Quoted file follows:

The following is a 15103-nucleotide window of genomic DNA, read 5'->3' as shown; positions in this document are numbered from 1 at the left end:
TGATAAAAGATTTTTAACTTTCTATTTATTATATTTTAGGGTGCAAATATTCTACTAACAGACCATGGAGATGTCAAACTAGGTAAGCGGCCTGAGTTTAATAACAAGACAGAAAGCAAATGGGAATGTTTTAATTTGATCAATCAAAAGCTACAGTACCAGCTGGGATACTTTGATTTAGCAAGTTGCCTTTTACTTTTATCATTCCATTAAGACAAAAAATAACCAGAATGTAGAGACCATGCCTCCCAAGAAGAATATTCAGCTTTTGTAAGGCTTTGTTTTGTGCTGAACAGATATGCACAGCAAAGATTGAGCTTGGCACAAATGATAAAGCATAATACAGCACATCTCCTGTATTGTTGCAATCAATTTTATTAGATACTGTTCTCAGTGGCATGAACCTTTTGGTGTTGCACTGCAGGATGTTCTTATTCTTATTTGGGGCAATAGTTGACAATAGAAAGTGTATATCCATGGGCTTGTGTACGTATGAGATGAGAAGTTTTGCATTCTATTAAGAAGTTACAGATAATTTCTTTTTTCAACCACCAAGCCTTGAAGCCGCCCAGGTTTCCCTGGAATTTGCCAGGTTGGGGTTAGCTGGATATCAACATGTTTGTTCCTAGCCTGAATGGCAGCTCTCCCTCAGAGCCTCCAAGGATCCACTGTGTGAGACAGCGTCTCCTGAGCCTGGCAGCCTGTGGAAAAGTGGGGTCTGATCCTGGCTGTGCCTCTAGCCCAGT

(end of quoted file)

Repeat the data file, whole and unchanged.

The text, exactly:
The following is a 15103-nucleotide window of genomic DNA, read 5'->3' as shown; positions in this document are numbered from 1 at the left end:
TGATAAAAGATTTTTAACTTTCTATTTATTATATTTTAGGGTGCAAATATTCTACTAACAGACCATGGAGATGTCAAACTAGGTAAGCGGCCTGAGTTTAATAACAAGACAGAAAGCAAATGGGAATGTTTTAATTTGATCAATCAAAAGCTACAGTACCAGCTGGGATACTTTGATTTAGCAAGTTGCCTTTTACTTTTATCATTCCATTAAGACAAAAAATAACCAGAATGTAGAGACCATGCCTCCCAAGAAGAATATTCAGCTTTTGTAAGGCTTTGTTTTGTGCTGAACAGATATGCACAGCAAAGATTGAGCTTGGCACAAATGATAAAGCATAATACAGCACATCTCCTGTATTGTTGCAATCAATTTTATTAGATACTGTTCTCAGTGGCATGAACCTTTTGGTGTTGCACTGCAGGATGTTCTTATTCTTATTTGGGGCAATAGTTGACAATAGAAAGTGTATATCCATGGGCTTGTGTACGTATGAGATGAGAAGTTTTGCATTCTATTAAGAAGTTACAGATAATTTCTTTTTTCAACCACCAAGCCTTGAAGCCGCCCAGGTTTCCCTGGAATTTGCCAGGTTGGGGTTAGCTGGATATCAACATGTTTGTTCCTAGCCTGAATGGCAGCTCTCCCTCAGAGCCTCCAAGGATCCACTGTGTGAGACAGCGTCTCCTGAGCCTGGCAGCCTGTGGAAAAGTGGGGTCTGATCCTGGCTGTGCCTCTAGCCCAGT